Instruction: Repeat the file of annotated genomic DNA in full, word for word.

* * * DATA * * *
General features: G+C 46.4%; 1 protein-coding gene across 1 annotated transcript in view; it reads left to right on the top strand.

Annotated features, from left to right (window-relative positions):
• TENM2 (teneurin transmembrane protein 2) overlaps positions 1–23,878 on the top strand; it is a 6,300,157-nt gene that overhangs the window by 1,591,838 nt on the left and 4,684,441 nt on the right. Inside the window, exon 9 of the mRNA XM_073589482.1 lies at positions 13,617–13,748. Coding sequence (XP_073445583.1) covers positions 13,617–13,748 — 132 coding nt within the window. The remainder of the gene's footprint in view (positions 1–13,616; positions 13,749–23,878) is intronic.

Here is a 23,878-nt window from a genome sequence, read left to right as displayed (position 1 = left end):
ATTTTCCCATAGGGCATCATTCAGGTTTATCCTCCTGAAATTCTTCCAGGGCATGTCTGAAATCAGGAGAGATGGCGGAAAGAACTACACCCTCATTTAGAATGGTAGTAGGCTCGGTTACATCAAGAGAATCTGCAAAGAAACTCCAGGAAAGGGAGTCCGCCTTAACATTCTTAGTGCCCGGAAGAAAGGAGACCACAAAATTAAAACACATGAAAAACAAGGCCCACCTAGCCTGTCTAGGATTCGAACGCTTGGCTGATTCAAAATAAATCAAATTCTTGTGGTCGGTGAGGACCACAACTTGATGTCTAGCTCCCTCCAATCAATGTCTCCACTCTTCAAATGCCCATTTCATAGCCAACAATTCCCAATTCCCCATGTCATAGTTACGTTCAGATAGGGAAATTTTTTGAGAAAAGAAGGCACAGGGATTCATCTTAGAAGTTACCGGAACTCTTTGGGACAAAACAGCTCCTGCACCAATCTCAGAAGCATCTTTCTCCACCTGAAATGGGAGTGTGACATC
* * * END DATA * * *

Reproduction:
General features: G+C 46.4%; 1 protein-coding gene across 1 annotated transcript in view; it reads left to right on the top strand.

Annotated features, from left to right (window-relative positions):
• TENM2 (teneurin transmembrane protein 2) overlaps positions 1–23,878 on the top strand; it is a 6,300,157-nt gene that overhangs the window by 1,591,838 nt on the left and 4,684,441 nt on the right. Inside the window, exon 9 of the mRNA XM_073589482.1 lies at positions 13,617–13,748. Coding sequence (XP_073445583.1) covers positions 13,617–13,748 — 132 coding nt within the window. The remainder of the gene's footprint in view (positions 1–13,616; positions 13,749–23,878) is intronic.

Here is a 23,878-nt window from a genome sequence, read left to right as displayed (position 1 = left end):
ATTTTCCCATAGGGCATCATTCAGGTTTATCCTCCTGAAATTCTTCCAGGGCATGTCTGAAATCAGGAGAGATGGCGGAAAGAACTACACCCTCATTTAGAATGGTAGTAGGCTCGGTTACATCAAGAGAATCTGCAAAGAAACTCCAGGAAAGGGAGTCCGCCTTAACATTCTTAGTGCCCGGAAGAAAGGAGACCACAAAATTAAAACACATGAAAAACAAGGCCCACCTAGCCTGTCTAGGATTCGAACGCTTGGCTGATTCAAAATAAATCAAATTCTTGTGGTCGGTGAGGACCACAACTTGATGTCTAGCTCCCTCCAATCAATGTCTCCACTCTTCAAATGCCCATTTCATAGCCAACAATTCCCAATTCCCCATGTCATAGTTACGTTCAGATAGGGAAATTTTTTGAGAAAAGAAGGCACAGGGATTCATCTTAGAAGTTACCGGAACTCTTTGGGACAAAACAGCTCCTGCACCAATCTCAGAAGCATCTTTCTCCACCTGAAATGGGAGTGTGACATC